Blackhurst Cultural Centre Commemorates the 10th Annual Underground Freedom Train Ride: “We’re Back on Track”

 

The Underground Freedom Train Ride and Emancipation Day Commemorations Still Matter…

Recently, Dr. Afua Cooper, Professor in the Sociology and Social Anthropology Department at Dalhousie University explained why issues around slavery and emancipation are still important. 

Here is the link to the story:

A specific form of anti-black racism: Scholars want Canadian apology for slavery

Listen carefully for echoes and reverberations of Inclusion, Diversity, Equity and Anti-Racism (IDEA) as Blackhurst Managing Director Itah Sadhu regales you with a captivatingly told true story of the struggle to include the Jamaican Patty in Canadian popular culture

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Reading for Reconciliation: Indigenous Reading List

As the Month of June is National Indigenous History Month in Canada, it is a great time to explore the world of Indigenous literature. Reading books written by Indigenous authors serves as a gateway to understanding Indigenous culture and history. By exploring Indigenous literature, we can learn about the diverse experiences of individuals who have endured historical marginalization, and whose narratives are frequently excluded from mainstream discourse. In addition, we are amplifying indigenous voices and perspectives. Honouring Indigenous literature is crucial to decolonization and reconciliation efforts.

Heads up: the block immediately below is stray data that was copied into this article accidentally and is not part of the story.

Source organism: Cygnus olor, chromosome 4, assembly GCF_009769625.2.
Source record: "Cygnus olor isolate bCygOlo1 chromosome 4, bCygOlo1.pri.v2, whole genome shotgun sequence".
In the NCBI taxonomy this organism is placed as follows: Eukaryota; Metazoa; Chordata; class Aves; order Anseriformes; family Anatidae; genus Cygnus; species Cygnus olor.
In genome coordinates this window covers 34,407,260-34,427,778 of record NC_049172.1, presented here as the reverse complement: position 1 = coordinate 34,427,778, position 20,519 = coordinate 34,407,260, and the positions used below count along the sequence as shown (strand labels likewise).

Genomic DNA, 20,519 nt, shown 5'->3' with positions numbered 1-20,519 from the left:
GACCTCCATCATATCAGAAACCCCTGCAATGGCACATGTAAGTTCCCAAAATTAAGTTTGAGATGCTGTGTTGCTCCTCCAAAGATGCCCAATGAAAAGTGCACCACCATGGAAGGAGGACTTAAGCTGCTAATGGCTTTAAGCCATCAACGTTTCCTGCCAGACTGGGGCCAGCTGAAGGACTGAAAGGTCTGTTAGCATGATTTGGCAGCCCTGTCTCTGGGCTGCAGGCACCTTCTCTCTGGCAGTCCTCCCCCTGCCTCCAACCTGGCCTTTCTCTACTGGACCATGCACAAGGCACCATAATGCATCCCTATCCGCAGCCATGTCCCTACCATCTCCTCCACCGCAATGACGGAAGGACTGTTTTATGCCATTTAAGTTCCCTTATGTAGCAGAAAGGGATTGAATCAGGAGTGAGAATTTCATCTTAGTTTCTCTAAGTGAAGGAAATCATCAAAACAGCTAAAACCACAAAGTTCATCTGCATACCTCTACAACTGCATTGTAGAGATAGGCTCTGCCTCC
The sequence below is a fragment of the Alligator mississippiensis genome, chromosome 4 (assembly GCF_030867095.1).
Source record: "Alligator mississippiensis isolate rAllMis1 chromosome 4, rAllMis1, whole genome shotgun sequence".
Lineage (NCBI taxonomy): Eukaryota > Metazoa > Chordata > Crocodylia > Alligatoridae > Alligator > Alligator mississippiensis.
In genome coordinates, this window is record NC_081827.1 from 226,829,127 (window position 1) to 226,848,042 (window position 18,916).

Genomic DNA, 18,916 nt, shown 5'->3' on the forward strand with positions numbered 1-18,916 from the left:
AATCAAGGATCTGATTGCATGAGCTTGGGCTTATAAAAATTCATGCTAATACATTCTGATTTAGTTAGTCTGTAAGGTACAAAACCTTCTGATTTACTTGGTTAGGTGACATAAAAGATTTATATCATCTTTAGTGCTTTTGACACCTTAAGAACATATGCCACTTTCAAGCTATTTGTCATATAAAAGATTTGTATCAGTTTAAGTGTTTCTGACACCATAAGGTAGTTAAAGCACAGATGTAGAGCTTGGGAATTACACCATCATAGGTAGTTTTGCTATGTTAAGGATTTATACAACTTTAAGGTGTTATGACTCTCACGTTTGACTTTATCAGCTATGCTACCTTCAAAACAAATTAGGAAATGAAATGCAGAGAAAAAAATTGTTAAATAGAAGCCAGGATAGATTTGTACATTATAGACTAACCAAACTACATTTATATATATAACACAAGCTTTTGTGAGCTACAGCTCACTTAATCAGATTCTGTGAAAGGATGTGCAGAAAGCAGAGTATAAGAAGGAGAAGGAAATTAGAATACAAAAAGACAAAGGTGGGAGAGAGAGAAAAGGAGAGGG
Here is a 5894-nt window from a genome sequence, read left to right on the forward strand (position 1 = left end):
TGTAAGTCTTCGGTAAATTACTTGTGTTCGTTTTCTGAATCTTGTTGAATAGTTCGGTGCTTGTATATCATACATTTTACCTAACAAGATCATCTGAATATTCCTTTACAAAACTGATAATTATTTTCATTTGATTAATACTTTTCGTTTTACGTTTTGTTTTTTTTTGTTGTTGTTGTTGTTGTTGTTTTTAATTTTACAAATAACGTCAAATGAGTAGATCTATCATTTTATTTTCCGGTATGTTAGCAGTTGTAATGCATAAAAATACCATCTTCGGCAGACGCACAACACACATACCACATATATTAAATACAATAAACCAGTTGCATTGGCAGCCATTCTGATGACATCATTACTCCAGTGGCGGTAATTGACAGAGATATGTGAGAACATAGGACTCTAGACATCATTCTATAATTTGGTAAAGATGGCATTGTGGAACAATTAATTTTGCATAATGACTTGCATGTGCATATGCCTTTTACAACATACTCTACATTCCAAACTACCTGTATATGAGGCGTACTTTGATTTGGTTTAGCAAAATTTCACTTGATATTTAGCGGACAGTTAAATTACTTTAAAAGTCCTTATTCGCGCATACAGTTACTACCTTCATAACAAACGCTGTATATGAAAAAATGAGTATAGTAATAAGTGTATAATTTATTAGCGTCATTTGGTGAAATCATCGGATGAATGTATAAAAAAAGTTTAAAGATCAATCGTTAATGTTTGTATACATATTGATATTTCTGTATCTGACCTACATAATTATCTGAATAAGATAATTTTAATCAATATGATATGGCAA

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Indigenous peoples no longer invisible

Most Canadians are not aware that the overwhelming majority of people who identify as Indigenous in this country are more than likely their neighbours.

The most recent census figures revealed that over one million of the 1.8 million people in Canada who identify as First Nations, Inuit, and Metis are now living in urban centres. Only about one third of registered Indians still live on the reserve lands of 634 First Nations.

Once out of sight and out of mind, the result of assimilationist government policies for most of Canada’s first century, Indigenous peoples are becoming much more visible.

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anti-semitism
ANTISEMITISM: What educators need to know and do

The goal of inclusive education and its inherent quest for equity and justice isn’t passive. It calls for us to join the struggle against all forms of racism and bigotry and to accept the responsibility to promote human rights for all our students and colleagues.

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